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article imagePrevelance of coronavirus in hospital air handling settings

By Tim Sandle     Jul 5, 2020 in Health
A study of hospital air handling systems has shown that around a quarter have recovered coronavirus RNA. These findings suggest that viral particles can be readily distributed around a typical healthcare setting.
An interesting article from the University of Oregon, titled "Identification of SARS-CoV-2 RNA in Healthcare Heating, Ventilation, and Air Conditioning Units", has been published. The study involved the swabbing of different locations across various air handlers in a hospital to examine for the novel coronavirus Severe Acute Respiratory Syndrome Coronavirus 2 (SARS-CoV-2).
Of concern was the fact that the virologists recovered the virus on around 25 percent of swabs. Of even greater concern was then recovery of the virus from both supply and return air. Hospital room ventilation systems - Heating Ventilation and Air Conditioning (HVAC) - typically recirculate air and pass it through a filter. These filters are of variable design; some can filter out larger (macro-sized particles), others filter bacteria, but not all can capture viral particles (or viral particles in sufficient numbers).
In the paper the authors state:
"This study demonstrates SARS-CoV-2 RNA contamination throughout several AHUs path of flow, including return air, two filtration stages, and supply air, for multiple floors of the hospital and serves as the first evidence of the potential for SARS-CoV-2 RNA (and possibly virus), irrespective of viability, to enter into and travel throughout HVAC systems."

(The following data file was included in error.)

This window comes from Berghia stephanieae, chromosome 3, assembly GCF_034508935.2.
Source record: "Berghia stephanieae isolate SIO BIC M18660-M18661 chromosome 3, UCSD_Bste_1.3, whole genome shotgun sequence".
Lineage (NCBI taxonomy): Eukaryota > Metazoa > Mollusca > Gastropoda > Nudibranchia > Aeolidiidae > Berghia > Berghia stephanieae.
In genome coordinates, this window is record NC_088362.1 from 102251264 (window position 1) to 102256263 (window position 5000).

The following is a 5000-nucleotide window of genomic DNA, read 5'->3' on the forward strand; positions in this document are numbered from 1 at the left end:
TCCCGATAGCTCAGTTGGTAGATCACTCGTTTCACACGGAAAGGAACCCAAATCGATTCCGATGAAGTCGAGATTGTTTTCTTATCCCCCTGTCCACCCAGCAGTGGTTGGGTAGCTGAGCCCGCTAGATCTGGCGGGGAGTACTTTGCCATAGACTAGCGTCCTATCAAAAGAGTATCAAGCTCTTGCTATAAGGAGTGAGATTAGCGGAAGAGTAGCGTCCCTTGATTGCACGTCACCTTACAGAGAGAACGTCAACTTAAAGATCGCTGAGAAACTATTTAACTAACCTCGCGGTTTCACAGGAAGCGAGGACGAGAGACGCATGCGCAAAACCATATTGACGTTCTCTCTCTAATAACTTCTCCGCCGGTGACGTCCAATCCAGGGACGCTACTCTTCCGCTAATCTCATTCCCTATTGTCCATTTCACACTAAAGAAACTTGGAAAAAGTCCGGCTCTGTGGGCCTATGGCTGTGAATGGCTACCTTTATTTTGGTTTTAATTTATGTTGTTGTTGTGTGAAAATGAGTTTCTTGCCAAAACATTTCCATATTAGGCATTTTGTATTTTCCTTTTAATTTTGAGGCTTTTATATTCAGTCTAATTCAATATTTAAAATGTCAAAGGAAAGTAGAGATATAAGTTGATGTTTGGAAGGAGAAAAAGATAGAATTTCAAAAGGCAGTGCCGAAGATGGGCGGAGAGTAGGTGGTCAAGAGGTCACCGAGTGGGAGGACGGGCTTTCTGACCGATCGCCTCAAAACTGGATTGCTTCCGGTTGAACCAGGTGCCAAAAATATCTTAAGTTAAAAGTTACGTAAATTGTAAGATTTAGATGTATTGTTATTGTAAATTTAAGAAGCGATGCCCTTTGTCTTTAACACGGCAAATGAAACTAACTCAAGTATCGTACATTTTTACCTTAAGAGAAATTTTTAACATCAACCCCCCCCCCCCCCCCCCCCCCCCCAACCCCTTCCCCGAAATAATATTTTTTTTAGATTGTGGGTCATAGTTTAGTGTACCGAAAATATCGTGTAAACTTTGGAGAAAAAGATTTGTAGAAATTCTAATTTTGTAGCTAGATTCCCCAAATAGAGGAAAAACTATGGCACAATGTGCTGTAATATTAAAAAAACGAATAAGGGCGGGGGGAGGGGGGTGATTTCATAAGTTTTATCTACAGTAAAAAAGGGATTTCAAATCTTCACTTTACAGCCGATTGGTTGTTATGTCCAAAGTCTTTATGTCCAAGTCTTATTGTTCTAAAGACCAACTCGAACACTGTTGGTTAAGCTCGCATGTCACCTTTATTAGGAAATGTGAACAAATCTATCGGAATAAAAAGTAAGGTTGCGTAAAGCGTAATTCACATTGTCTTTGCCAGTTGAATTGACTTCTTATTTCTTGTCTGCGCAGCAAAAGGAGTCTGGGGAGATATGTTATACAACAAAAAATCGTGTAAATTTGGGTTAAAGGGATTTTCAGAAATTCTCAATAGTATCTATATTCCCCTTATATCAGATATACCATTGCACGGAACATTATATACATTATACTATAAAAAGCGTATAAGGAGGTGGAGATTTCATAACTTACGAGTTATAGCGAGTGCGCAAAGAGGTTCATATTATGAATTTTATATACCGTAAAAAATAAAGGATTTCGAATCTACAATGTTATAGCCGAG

In essence, the virus entered MERV-15 filters and moved into supply air ducts.
The researchers sampled nine different air handling systems. They recovered viral RNA. The recovery of viral material is not necessarily an indicator of viral infectivity (the researchers did not determine this). However, it draws attention to a vulnerability in the healthcare setting. Modifications can be made to HVAC systems, such as the use of ultraviolet light which can inactivate viral particles. In addition, albeit an expensive solution, higher grade filters with smaller porosity can be fitted. The findings also point to the need to consider building air system design.
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